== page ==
Having an “invisible” disability can be frustrating. Migraines can be particularly difficult because almost everyone has at least occasionally “had a headache.” When you have migraines, chances are most everyone you talk to about your attacks has had some type of headache, although probably not a migraine. Most people have mild, tension-type headaches or head pain during a viral illness that goes away quickly. So when you say, “I couldn’t get anything done last night — I had a migraine,” the person hearing you may think, “Good grief. I get a headache now and then and it certainly doesn’t interfere with my day. It’s just a little headache — what’s the big deal?!”
In one study, the authors reported that almost 75 percent of men and over 80 percent of women reporting getting at least one headache per year. Severe headaches were reported in only 6 percent of men and 12 percent of women. So most people who get headaches—which is most people—get milder, non-migraine headaches.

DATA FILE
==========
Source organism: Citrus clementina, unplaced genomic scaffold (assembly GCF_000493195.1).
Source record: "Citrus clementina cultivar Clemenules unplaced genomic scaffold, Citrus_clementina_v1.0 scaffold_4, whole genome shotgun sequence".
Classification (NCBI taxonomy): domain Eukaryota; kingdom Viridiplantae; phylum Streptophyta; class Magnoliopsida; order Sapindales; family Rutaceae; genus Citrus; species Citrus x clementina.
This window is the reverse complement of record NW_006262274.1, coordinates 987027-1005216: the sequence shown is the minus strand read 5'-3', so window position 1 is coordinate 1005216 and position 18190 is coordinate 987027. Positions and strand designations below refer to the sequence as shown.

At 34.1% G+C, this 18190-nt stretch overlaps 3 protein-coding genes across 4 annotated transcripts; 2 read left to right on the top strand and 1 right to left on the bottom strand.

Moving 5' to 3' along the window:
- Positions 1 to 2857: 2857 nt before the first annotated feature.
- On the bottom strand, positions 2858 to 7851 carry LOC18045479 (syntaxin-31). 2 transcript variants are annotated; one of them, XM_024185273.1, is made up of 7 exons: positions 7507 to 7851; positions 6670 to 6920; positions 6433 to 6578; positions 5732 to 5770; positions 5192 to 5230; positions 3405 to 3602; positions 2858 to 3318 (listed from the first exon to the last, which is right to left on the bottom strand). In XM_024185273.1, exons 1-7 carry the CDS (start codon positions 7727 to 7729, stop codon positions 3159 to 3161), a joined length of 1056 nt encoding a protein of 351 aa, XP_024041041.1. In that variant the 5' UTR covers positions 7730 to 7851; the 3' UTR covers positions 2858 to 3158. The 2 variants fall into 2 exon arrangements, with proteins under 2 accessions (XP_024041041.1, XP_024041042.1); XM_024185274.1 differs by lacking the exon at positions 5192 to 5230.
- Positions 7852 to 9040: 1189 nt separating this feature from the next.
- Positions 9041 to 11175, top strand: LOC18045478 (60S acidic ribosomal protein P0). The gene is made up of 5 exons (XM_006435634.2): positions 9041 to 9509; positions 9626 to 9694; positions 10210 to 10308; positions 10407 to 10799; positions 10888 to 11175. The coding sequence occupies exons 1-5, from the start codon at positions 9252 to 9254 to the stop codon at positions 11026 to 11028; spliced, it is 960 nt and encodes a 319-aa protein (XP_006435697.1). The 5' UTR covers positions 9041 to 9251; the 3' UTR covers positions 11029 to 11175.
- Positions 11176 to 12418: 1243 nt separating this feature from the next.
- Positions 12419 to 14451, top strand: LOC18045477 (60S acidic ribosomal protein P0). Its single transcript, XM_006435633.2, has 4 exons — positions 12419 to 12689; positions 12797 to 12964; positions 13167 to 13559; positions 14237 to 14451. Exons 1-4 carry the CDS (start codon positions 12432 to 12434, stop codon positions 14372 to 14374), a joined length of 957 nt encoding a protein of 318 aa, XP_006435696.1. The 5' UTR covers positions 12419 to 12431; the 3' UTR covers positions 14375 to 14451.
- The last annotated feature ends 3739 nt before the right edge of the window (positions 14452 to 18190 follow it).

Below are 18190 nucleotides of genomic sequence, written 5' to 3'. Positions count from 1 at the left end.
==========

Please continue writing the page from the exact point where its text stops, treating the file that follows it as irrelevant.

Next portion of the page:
Researchers in The Netherlands have developed a new tool to measure how having a chronic medical conditions can affect different aspects of your life and how others might interact with you. This questionnaire has been tested in patients in a rheumatology clinic and we’d like to see what results will be uncovered in people with migraine.
We are interested in learning about the impact of migraine in your personal, professional, and social surroundings. Your participation in our survey will help us gain more information that can benefit other people with migraine, health care professionals, and society at large.
This survey is completely anonymous and will be completed in one setting. Your responses will not be matched to any personal information or identifiers. This survey should take approximately 15-20 minutes to complete. Thank you for your participation!
Here’s the link to the survey: https://duqbusiness.qualtrics.com/SE/?SID=SV_0APvBmOZFjaSwdf